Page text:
Sunday, October 18, 2009


Carnaval in Uruguay may not be as famous as Brazil’s, but I believe it is more interesting. This event takes place for about 40 days, from late January to the end of February.

Besides the colorful dresses, hats and masks, there are two very unique characteristics of Uruguayan Carnaval--candombe and murgas. I was lucky enough to witness practice sessions of both.

Candombe is drumming that was introduced by African migrants to Uruguay in the 19th century. Each neighborhood, or comparsa, has its own troupe. An old man with a felt hat and an old woman typically lead the drummers down a procession. Every Sunday night, without fail, several candombe troupes march down the streets in the Palermo barrio in Montevideo, banging away, wowing both locals and visitors alike.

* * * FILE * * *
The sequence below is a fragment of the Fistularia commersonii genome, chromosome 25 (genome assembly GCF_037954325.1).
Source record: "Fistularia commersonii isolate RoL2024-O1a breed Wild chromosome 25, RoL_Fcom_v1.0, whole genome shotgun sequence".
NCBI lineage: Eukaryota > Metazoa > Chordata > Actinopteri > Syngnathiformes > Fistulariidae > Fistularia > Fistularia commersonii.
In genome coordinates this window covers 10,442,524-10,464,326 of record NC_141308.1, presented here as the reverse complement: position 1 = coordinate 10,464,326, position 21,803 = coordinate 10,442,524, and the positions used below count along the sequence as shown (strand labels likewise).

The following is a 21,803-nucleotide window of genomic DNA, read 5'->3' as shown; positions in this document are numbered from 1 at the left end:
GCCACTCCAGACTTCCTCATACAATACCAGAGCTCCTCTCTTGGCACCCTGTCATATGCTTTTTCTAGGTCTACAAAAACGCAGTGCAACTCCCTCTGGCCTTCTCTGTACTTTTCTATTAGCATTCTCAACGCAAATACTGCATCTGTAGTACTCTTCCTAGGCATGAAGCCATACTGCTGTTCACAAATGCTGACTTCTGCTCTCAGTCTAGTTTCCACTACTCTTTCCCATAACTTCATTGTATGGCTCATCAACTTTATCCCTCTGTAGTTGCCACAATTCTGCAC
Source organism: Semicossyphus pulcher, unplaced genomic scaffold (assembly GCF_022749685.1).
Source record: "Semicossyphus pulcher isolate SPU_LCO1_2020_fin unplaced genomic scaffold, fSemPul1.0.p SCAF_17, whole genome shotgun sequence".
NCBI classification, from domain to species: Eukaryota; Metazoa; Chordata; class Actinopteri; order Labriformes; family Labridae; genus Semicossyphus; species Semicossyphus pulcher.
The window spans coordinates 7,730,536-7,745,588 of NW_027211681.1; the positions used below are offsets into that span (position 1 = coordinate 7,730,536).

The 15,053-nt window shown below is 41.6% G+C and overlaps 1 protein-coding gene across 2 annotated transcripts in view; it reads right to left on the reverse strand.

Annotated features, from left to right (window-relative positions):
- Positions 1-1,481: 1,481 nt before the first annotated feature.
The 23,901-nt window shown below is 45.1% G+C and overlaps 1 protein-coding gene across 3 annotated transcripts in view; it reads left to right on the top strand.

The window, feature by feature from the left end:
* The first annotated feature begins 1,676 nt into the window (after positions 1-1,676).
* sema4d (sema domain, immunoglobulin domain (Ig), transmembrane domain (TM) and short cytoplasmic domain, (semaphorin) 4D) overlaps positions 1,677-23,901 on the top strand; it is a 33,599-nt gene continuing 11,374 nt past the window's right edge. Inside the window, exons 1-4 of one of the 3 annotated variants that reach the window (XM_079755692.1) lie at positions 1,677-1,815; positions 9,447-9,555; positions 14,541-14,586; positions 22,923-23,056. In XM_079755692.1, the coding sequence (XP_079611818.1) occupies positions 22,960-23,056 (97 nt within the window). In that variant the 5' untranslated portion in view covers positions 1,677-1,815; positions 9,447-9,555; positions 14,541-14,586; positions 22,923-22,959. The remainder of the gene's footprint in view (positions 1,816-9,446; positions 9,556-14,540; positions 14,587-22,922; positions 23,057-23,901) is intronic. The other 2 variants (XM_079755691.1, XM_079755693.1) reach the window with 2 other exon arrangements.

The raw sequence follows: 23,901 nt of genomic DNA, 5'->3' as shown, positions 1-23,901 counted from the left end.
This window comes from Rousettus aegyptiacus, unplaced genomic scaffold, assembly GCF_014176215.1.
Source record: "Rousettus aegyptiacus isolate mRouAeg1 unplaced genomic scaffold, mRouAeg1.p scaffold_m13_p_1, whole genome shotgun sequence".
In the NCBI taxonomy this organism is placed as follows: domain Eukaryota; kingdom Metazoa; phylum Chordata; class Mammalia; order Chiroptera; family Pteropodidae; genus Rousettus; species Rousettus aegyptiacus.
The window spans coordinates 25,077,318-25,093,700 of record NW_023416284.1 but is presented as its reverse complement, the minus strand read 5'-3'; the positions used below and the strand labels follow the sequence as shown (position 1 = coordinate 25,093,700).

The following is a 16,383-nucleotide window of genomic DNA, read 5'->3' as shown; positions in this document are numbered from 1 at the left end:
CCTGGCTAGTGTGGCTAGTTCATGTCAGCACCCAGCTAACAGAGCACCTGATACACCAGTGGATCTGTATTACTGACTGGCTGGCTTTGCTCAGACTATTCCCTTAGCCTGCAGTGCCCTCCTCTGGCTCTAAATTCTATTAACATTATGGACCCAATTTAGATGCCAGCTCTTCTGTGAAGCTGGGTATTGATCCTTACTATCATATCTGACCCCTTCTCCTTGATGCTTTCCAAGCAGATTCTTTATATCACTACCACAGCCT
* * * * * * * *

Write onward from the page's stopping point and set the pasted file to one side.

Murgas, on the other hand, are performing troupes. They sing, dance, act, or perform a combination of the above. As I previously wrote, I had the opportunity to view a murga of singers, drummers and a guitarist practice in Tacuarembo.

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